What I’m going to say shouldn’t surprise you: college is expensive. In fact, according to the College Board, the average cost of tuition and fees for the 2014–2015 school year was $31,231 at private colleges, $9,139 for state residents at public colleges, and $22,958 for out-of-state residents attending public universities. Yikes!
But thankfully, with a little creativity and sweat equity you can lower — or at least temper — some of those costs to make your college years more manageable. Here’s how:
Tuition installment plans.
If you haven’t asked your financial aid office about this, you’re missing out. About 90% of schools offer tuition installment plans, which allow students or their parents to pay tuition over nine to twelve months (instead of just two lump payments). There is no interest rate attached to the plan. However, beware of one potential caveat: if you fall behind on payments, the school might not let you register for classes for the next semester.
Zero-interest loans from the college.
If this sounds too good to be true, it’s because for many families, it is. Not all colleges offer this option, and families need to display both a substantial need for the loan and the ability to repay it. If you qualify for this option, be extra super careful to stay on top of payments; if you do fall behind on your payments, the interest rate could jump all the way up to 9%.
Take core classes at community college.
Many liberal arts schools require that their students take core classes (typically basic English, math, and science) no matter their major. But the per-credit cost of these classes can be steep, especially at a private institution. So knock them out over the summer by enrolling in your local community college. Just make sure the credits transfer, or you could be out even more dough. Bonus? You’ll have that many more credits under your belt before the school year even starts, meaning you could graduate early and save more money!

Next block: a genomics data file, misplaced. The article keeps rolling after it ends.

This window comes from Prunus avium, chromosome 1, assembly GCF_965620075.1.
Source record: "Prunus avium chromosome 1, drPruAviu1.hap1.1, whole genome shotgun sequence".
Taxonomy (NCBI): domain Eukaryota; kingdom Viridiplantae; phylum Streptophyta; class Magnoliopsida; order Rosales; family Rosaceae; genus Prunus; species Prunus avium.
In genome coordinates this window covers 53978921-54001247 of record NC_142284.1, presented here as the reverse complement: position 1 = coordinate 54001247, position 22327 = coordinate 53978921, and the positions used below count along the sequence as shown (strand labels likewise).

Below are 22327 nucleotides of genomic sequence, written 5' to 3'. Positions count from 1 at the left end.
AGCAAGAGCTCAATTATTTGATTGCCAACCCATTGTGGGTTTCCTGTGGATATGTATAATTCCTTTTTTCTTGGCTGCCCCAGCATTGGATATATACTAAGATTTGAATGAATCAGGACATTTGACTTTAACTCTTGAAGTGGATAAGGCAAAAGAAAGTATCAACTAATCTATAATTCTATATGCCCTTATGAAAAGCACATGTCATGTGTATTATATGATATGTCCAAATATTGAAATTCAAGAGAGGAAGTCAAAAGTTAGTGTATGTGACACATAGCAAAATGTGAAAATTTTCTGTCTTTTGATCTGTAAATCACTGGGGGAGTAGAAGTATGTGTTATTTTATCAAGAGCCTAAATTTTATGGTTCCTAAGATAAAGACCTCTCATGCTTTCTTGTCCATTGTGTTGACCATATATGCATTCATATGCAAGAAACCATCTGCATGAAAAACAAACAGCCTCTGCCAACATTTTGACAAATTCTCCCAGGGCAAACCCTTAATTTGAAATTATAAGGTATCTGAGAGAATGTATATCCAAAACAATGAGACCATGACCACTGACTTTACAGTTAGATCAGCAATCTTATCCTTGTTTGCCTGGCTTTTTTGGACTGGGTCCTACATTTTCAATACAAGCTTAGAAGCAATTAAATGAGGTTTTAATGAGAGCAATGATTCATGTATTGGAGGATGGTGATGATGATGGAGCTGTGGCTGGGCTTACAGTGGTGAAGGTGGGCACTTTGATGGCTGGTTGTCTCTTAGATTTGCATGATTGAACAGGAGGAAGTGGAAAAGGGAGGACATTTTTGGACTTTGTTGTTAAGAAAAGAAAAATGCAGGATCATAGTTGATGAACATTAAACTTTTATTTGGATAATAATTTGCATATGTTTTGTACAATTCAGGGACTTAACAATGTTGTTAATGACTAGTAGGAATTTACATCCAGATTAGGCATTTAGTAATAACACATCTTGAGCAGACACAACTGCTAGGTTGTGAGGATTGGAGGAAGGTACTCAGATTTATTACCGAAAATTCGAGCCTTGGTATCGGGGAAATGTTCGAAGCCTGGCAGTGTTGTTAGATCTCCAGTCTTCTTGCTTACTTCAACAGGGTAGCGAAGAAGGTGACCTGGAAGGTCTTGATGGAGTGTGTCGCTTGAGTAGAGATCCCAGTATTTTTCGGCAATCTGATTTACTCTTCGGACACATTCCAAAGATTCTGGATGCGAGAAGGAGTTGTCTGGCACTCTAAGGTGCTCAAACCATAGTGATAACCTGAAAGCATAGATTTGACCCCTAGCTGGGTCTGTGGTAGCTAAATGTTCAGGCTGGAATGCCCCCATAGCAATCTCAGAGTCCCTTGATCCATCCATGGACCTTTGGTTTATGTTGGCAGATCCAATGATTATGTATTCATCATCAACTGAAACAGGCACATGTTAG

Ask any student at they’ll tell you: one of the biggest up-front expenses at school is books. Save yourself some money by renting your textbooks instead of buying at Chegg.com, which offers free shipping and free returns. Or buy used books at a discount (and then sell them back) with TextbookRecycling.com, which specializes in buying, renting, and selling new and used college textbooks as well as trade books.
Get a job.
A campus job, that is. And this doesn’t have to mean working at the student union. Get paid to be a social media brand ambassador for your school while boosting your social media savvyness. Most schools and universities have Twitter, Facebook, and Instagram accounts nowadays — not to mention separate accounts by department, sport, club, etc. — and they constantly need to be updated to keep students as well as huge alumni networks abreast of what’s going on. Bonus? Networking! You never know who might send you a DM with future job prospects to pay off those loans.